It is interesting to briefly compare the situation in Canada with that in the US. Chinese investment in the US has been much more diversified in terms of sectors and locations, and while there are concerns about investment from China, these have more to do with perceived threats from technology theft than from control of resources. Recent studies of Chinese investment in the US demonstrates that it has moved from real estate and energy to high tech areas and innovation targets.. The National Committee on US-China Relations has just issued a report that examines Chinese investment in the US, concluding that not only will Chinese investment in the US continue to grow, but that it will benefit the US in a number of areas, from job creation to exports to innovation. Already it is estimated that Chinese owned companies employ 80,000 Americans, a number forecast to grow to over 400,000. The report concludes that Chinese investment is just in its initial stages and can be compared to Japanese investment in the 1980s.

The Japanese example is illustrative. During the height of Japanese investment in North America, there were fears that “Japan Inc.” was taking over the corporate crown jewels. Now that Japanese investment has become widespread and widely accepted in both Canada and the US, creating employment in many areas, we see the striking phenomenon that almost 4 of 5 Canadians regard Japanese investment as very positive, more so than even investment from the US. China is of course not Japan. It is on a different growth trajectory, and has a scale that dwarfs even Japan. It is also not possible to predict how internal events in China (for example, repression of domestic dissent) or Chinese external policies (such as expansion of military facilities in the South China Sea) will affect public attitudes toward China and Chinese investment. It is likely, however, that as Chinese investment moves into more value-added areas (in Canada Huawei has already invested in a major R&D facility in Ottawa and plans to invest a further $500 million (CAD) in Canada in the next 5 years), it will be more accepted as a positive force for economic growth, innovation and job creation, just as Japanese investment has morphed from a threat in the 1980s to a valued asset 35 years later.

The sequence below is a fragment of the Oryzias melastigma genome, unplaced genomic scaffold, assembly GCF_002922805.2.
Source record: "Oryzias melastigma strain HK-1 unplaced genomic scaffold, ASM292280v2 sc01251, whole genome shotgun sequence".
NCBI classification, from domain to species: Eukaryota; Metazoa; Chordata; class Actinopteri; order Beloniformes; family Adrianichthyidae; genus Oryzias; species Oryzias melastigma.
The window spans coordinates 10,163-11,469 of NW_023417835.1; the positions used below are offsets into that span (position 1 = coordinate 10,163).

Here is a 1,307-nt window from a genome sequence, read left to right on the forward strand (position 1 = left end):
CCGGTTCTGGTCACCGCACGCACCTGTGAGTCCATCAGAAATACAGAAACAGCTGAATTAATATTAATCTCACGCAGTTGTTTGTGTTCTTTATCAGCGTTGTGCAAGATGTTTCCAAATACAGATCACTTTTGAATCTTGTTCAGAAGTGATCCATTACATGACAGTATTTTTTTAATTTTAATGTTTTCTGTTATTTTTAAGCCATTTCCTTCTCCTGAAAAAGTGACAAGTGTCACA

As the different results from the Asia Pacific Foundation’s 2014 and 2015 polls demonstrate, attitudes toward Asia can change, depending on the context, the question, and extraneous elements such as negative media coverage of domestic and international events.  When discussing Asia, it is important to distinguish between Asian partners. Asia may be too general a term to have much validity in many circumstances. When discussing China, and specifically Chinese investment, it is important to look not just at the provenance of the money, but also how the money behaves, and not to judge every long-term investment through the lens of the latest western news report coming out of Beijing.

[1]National Opinion Poll, 2014, Asia Pacific Foundation of Canada, p.6

[2]National Opinion Poll, 2015, Asia Pacific Foundation of Canada, p.9